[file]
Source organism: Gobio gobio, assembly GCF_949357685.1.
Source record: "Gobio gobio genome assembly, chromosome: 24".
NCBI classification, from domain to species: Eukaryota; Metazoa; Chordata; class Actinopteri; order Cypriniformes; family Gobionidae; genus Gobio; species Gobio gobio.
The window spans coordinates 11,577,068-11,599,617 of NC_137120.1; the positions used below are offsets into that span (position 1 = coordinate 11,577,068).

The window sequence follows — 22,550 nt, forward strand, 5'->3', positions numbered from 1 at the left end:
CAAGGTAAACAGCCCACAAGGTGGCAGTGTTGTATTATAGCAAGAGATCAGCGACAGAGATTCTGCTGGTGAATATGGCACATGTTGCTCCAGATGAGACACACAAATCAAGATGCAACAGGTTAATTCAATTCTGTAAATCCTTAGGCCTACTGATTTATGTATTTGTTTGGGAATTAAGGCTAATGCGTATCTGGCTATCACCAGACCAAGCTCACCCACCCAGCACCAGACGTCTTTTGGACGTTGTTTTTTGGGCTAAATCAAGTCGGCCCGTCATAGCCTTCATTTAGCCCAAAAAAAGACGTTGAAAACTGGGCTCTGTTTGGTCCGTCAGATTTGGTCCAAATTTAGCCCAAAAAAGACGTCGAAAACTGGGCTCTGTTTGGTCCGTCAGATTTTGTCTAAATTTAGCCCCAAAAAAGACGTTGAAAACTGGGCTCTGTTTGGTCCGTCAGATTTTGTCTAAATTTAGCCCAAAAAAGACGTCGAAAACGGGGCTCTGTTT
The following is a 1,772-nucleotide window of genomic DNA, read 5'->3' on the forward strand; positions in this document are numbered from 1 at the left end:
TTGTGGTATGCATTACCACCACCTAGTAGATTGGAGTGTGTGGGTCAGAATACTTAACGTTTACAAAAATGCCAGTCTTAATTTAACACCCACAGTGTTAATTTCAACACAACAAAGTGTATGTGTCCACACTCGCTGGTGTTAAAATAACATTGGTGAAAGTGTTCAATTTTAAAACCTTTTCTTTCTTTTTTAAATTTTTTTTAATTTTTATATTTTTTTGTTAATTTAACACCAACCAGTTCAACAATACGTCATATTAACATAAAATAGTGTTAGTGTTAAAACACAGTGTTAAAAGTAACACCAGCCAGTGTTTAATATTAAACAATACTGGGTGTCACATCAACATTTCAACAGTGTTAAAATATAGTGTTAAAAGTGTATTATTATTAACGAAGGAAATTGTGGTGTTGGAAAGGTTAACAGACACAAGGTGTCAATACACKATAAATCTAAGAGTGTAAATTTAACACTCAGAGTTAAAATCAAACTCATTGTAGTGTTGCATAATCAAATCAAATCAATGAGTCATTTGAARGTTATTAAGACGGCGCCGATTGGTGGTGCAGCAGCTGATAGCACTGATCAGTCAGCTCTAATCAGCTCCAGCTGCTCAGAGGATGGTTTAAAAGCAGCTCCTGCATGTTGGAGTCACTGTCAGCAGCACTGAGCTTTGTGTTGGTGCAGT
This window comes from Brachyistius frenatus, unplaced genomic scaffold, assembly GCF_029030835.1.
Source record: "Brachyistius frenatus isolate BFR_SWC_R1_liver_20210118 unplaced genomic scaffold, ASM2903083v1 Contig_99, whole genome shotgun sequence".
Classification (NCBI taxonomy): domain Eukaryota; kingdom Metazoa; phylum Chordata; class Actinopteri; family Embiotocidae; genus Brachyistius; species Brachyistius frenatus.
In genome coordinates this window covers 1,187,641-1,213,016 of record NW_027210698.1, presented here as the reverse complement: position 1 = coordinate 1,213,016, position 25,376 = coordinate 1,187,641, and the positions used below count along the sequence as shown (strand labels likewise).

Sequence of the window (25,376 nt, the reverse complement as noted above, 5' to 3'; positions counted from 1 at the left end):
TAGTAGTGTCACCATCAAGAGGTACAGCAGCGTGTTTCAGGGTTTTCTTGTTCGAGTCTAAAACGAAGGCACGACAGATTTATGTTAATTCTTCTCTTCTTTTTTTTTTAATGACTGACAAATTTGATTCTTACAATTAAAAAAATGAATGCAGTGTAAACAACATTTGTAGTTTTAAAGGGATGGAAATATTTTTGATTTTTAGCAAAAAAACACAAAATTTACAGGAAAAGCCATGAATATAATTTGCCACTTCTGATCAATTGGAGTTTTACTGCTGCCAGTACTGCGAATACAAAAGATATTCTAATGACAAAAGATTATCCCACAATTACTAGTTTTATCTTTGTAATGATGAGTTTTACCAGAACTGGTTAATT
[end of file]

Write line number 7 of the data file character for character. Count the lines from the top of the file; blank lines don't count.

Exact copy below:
The following is a 1,772-nucleotide window of genomic DNA, read 5'->3' on the forward strand; positions in this document are numbered from 1 at the left end: